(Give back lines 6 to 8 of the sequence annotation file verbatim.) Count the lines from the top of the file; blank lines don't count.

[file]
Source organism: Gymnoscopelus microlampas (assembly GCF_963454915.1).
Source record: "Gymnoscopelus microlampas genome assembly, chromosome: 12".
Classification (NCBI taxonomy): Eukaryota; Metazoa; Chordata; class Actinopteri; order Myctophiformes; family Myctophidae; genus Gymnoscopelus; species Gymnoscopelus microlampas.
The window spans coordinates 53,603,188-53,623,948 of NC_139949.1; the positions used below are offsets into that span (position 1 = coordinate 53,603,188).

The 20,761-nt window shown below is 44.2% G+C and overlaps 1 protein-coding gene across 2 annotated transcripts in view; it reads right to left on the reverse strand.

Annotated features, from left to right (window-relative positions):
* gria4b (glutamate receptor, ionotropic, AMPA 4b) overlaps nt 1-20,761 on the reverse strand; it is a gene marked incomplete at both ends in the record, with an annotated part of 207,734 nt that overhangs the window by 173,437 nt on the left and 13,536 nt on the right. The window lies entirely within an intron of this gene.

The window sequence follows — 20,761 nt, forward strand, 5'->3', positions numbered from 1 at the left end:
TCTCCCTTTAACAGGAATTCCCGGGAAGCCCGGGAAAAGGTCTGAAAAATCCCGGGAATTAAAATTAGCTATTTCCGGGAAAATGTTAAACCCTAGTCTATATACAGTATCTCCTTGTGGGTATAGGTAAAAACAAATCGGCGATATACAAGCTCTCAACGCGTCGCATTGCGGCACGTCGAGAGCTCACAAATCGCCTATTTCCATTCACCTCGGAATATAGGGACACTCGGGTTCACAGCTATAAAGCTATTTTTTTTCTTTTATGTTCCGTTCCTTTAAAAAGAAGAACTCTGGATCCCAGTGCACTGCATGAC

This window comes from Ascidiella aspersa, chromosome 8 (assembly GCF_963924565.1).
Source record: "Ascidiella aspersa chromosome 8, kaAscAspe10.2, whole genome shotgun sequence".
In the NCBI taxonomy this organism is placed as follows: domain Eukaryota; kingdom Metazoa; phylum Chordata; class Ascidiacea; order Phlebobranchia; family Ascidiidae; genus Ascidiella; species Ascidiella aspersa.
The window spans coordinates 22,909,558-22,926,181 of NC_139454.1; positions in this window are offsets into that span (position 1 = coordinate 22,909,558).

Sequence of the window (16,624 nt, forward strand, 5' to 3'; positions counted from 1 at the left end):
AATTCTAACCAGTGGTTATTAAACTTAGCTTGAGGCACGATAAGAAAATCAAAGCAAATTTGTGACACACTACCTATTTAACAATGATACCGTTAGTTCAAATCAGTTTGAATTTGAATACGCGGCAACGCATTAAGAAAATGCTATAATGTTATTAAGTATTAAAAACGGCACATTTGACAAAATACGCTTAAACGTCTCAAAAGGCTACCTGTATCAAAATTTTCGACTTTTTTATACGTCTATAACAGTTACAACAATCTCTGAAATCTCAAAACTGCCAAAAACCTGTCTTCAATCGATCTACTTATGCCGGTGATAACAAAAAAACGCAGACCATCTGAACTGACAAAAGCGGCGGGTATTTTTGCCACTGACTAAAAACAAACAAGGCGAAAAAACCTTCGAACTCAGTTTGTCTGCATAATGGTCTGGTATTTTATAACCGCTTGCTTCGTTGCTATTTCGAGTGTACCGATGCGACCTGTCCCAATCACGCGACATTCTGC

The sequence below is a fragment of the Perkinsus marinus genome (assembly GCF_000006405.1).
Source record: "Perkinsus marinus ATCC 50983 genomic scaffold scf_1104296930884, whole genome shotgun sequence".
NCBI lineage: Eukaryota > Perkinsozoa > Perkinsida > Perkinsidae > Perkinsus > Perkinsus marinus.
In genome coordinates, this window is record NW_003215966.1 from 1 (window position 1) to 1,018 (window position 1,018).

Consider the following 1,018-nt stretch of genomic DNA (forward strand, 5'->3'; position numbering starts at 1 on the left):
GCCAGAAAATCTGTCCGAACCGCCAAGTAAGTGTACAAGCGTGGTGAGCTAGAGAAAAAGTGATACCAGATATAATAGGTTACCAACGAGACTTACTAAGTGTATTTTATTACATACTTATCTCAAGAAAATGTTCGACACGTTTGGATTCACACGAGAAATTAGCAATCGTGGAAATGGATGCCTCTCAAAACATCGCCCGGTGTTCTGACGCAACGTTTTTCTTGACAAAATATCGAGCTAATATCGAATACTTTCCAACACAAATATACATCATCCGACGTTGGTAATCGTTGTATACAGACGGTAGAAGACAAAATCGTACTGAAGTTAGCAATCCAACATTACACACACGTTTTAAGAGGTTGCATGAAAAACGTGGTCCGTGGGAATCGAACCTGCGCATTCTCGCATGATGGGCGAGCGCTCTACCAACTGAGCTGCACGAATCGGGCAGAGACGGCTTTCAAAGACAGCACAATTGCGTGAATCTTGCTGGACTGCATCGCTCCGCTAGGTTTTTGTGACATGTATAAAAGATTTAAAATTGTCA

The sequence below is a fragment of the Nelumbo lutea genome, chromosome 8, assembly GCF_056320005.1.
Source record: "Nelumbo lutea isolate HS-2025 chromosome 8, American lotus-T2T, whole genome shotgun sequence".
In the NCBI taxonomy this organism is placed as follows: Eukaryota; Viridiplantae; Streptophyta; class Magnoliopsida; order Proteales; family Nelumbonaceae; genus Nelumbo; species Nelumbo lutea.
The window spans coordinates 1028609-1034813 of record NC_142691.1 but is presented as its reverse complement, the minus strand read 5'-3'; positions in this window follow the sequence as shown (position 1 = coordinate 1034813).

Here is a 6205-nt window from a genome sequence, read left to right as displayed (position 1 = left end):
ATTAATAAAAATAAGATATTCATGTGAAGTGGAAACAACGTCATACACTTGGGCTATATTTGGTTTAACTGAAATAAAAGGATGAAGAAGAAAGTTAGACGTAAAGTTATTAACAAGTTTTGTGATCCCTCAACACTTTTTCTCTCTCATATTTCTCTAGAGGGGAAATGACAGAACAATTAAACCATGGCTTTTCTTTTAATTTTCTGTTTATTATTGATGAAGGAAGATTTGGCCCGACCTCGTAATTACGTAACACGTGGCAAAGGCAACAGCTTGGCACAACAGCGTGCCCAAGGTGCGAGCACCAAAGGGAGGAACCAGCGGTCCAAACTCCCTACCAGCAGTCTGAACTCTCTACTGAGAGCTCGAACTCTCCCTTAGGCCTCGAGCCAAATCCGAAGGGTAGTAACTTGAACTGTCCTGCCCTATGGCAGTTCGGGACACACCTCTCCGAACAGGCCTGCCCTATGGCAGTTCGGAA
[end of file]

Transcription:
Annotated features, from left to right (window-relative positions):
* gria4b (glutamate receptor, ionotropic, AMPA 4b) overlaps nt 1-20,761 on the reverse strand; it is a gene marked incomplete at both ends in the record, with an annotated part of 207,734 nt that overhangs the window by 173,437 nt on the left and 13,536 nt on the right. The window lies entirely within an intron of this gene.

The window sequence follows — 20,761 nt, forward strand, 5'->3', positions numbered from 1 at the left end: